The suicide of a young person is always a tragedy, an event deeply mourned by the youth’s family and community. Sadly, the prevalence of this kind of tragedy is greater than many might think. Data from the Centers for Disease Control and Prevention for 2005 through 2013 indicate suicide has been the third or fourth leading cause of death for people ages 10 to 14, and the second or third leading cause of death for young people ages 15 to 24. Within these age groups, suicide rates can be further differentiated by race. Although suicide incidence has tended to be lower for Black youth than for other demographic groups, today suicides of African American children and young adults are on the rise. In order to understand how to reverse this worrisome new trend, a complex set of factors need to be examined.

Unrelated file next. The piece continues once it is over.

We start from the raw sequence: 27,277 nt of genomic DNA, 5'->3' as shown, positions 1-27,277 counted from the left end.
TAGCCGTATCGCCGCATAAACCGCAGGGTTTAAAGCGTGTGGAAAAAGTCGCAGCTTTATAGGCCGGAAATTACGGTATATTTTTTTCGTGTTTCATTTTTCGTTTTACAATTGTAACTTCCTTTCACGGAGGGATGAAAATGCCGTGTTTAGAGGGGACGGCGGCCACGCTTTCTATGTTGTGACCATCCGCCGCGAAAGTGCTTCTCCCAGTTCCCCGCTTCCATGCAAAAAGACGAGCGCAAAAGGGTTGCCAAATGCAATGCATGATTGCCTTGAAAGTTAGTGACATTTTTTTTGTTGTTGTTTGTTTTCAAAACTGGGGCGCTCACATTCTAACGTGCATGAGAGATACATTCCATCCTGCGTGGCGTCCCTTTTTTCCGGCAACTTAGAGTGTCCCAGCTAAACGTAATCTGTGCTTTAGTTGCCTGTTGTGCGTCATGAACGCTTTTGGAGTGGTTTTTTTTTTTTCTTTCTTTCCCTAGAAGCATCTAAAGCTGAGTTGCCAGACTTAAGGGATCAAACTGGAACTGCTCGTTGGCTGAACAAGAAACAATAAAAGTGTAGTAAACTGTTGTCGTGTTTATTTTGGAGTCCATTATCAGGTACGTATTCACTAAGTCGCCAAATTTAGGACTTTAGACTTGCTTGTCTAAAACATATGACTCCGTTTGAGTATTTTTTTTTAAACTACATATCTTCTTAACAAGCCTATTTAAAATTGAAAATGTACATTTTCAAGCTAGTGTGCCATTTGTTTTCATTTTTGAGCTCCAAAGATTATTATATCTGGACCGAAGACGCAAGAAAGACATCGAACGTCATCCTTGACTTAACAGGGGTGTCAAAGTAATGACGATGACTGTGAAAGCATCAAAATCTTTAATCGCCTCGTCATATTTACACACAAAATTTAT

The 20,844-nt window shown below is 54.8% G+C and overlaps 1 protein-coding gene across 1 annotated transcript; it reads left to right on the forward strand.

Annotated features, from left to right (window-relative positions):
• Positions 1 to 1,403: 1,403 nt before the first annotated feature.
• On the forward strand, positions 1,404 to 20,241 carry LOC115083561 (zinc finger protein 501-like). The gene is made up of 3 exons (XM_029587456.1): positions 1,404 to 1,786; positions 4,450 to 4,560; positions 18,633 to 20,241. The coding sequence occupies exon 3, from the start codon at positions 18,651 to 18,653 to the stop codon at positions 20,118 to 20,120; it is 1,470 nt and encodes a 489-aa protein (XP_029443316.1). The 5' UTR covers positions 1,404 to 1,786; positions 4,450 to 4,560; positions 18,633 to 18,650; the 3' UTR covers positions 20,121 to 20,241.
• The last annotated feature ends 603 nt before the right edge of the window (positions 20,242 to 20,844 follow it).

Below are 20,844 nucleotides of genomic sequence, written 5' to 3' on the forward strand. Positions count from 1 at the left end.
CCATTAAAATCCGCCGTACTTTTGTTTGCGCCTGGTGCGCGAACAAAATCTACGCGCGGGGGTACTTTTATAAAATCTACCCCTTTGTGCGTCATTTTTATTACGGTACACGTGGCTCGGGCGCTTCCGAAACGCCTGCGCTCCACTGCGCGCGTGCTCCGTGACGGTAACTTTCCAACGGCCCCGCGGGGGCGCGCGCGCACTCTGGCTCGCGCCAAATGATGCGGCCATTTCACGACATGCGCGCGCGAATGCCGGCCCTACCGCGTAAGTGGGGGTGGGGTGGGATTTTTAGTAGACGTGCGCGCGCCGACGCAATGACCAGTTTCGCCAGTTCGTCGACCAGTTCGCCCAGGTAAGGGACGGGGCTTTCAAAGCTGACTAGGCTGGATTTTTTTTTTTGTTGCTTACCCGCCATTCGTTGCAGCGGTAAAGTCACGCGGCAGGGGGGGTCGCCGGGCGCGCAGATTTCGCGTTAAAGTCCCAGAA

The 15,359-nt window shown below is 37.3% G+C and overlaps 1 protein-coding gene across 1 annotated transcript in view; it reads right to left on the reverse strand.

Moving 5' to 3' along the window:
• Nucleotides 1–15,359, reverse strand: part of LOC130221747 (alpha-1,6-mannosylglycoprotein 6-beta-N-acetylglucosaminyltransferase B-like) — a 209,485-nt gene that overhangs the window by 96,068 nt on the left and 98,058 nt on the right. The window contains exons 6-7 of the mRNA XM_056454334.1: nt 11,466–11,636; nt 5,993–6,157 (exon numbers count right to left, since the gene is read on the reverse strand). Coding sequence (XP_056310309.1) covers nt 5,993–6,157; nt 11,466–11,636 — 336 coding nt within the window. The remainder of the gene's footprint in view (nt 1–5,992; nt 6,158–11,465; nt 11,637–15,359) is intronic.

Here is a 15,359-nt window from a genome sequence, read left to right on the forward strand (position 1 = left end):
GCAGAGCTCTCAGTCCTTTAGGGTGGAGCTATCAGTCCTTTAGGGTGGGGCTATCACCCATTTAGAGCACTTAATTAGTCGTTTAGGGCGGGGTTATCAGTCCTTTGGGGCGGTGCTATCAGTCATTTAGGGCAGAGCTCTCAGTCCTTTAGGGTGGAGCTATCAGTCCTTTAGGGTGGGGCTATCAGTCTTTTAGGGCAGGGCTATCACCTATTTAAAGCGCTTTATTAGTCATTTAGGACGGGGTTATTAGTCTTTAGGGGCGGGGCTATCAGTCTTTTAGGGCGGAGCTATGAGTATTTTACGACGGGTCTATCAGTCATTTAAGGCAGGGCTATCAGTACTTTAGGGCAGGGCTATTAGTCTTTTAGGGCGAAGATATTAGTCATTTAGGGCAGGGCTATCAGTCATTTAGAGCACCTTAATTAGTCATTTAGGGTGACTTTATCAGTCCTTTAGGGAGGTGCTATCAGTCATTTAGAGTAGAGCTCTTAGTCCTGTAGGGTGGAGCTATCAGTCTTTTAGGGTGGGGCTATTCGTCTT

Suicide by Race, Age, and Gender

In the total U.S. population not taking age into account, whites have the highest rate of suicide followed by American Indians and Alaskan Natives, and Asians and Pacific Islanders. Blacks and Hispanics have the lowest rates of suicide. For young people, the highest rates of suicide-related deaths occur among American Indians and Alaskan Natives. Rates of suicide for Black youth and the overall Black population tend to be lower than these other demographics – but things have changed recently.

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